Horner’s non-metro endorsers focus on subsidies, not gay marriage

The monoculture of Minnesota daily newspaper endorsements — all for Tom Horner so far this year, 14 of 17 for Norm Coleman two years ago — is a pretty good argument against left-wing bias, on editorial boards, at least. (I know my GOP readers would say it proves the unsuitability of DFL nominees, and provides a fig leaf against the bias charges.) It also fascinates me that, if current polls are to be believed, 80-plus percent of Minnesotans will vote for someone other than the consensus choice.

Still, even if we cluck about opinionators’ heads all bobbing as one, there are interesting nuances in each of these endorsements. I was particularly struck by this passage in the McLeod County Chronicle, based in Glencoe:

While we are not enamored with Horner’s positions on things like same-sex marriage or support for public financing of a Vikings stadium, we can live with that for now if he can get the state’s financial well-being back on solid footing.

Normally, we do not endorse candidates this early, but we will make the exception this year. Normally we favor the Republicans and their more conservative approach, but we will make an exception to that this year as well.

If anything shows the waning power of the gay marriage issue, this might be it. I’m not saying it won’t motivate many voters, but not so long ago, the prospect of Bob and Bill marrying in the local Lutheran church would have been nuclear for a small-town, conservative, Republican paper taking a stand.

Like Al Franken’s perceived shortcomings two years ago, Emmer’s bluster plays a part here, and so does the scary state of the budget that has overwhelmed all else. None of the campaigns have played up social issues — Emmer has literally refused to go there — leaving the work to outside groups.

Another factor in non-metro Horner endorsements that city slickers might overlook: What Emmer’s cuts-only approach will mean for the editorial writers’ subsidized part of the state. This morning’s West Central Tribune captured that:

[Emmer’s] cut-government-only strategy to fix the budget deficit would devastate rural Minnesota and the state’s economy. … His budget plans would cripple rural Minnesota health care, likely closing many rural hospitals and nursing homes.

The Tribune is part of the conservative Forum chain, which makes statewide endorsements as a bloc. But its largely non-metro newspapers depend on an economy that includes money from St. Paul.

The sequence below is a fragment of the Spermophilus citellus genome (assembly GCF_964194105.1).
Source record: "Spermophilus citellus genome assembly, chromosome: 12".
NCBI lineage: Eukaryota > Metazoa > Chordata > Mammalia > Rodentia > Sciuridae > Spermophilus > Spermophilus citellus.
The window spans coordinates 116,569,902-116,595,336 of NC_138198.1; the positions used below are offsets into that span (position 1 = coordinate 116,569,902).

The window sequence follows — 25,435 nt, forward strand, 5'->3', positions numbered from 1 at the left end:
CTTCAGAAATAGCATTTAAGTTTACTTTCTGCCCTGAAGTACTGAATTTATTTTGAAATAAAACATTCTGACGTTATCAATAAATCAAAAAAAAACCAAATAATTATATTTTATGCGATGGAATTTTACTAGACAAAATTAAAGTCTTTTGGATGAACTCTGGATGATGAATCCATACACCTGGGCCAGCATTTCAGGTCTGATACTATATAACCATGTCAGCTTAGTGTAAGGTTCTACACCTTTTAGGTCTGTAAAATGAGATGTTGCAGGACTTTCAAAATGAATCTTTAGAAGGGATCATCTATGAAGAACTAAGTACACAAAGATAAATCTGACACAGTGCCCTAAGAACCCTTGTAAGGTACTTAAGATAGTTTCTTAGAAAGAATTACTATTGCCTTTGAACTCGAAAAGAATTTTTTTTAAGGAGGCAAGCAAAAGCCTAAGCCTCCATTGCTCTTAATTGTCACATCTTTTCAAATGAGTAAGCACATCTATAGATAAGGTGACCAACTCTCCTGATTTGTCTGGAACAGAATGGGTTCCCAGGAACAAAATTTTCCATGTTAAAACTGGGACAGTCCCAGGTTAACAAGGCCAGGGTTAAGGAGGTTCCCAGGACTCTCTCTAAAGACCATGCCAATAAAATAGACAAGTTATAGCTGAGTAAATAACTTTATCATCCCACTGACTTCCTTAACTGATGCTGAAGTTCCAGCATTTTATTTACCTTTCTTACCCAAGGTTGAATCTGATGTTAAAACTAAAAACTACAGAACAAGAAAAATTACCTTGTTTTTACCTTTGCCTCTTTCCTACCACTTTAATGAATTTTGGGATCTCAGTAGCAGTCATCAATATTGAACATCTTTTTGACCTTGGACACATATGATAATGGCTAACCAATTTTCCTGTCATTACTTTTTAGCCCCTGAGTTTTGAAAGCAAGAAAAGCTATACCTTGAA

To be sure, there’s no love lost for Dayton’s tax-the-rich approach, which helped cost him the support of a rather big Minneapolis-based paper. As colleague Doug Grow notes, there’s a big difference between being Governor of the Editorial Pages and governor of the state, but if Emmer runs weaker in non-metro precincts, the editorial boards may be providing a “tell” right now.

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Comments (5)

  1. Submitted by Richard Schulze on 10/18/2010 - 03:18 pm.

    Good point about the unsuitability of DFL nominees. There will no doubt be a high level of anxiety in the DFL community until this election is over. If things go south, perhaps the party base will rethink its current strategy and next time choose the candidate best suited to win. Rather than the candidate that most appeals to the ideology of the party base.

  2. Submitted by Dean Carlson on 10/18/2010 - 03:45 pm.

    perhaps the party base will rethink its current strategy and next time choose the candidate best suited to win. Rather than the candidate that most appeals to the ideology of the party base.

    Hey Richard, if the DFL didn’t learn that lesson after 1994, 1998, 2002, 2006, what makes you you think they will learn it now?

  3. Submitted by Richard Schulze on 10/18/2010 - 04:37 pm.

    No doubt Dean, history repeats. What was it they say call when you keep doing the same thing over and over and expecting a different result?

  4. Submitted by Josh Williams on 10/19/2010 - 05:55 pm.

    I would ask what makes you think the party base thinks strategically? In fact, I would argue that the lack of strategic thinking is exactly what led to Dayton’s primary win.

    Note that a different candidate was chosen by those likely to think in such terms–convention delegates. Dayton chose to bypass the convention precisely because he knew that his electability would be questioned and he hadn’t a prayer of coming out on top.

    The real problem, if you call it that, was the failure of other DFLers during the primary campaign to call Dayton out on that fact. Of course, no DFLer wants to go negative on another DFLer, for fear of damaging a potential nominee’s chances in the general election.

    Perhaps that is why parties hold nominating conventions…Now if only folks would abide by them.

  5. Submitted by Dan Hintz on 10/19/2010 - 11:50 pm.

    “Note that a different candidate was chosen by those likely to think in such terms–convention delegates.”

    I am going to have to respectfully disagree with the idea that “strategic thinking” is what drives the decision making of DFL delegates. If that were the case, R.T. Rybak would have been endorsed and would be walking away with the governor’s race right now.

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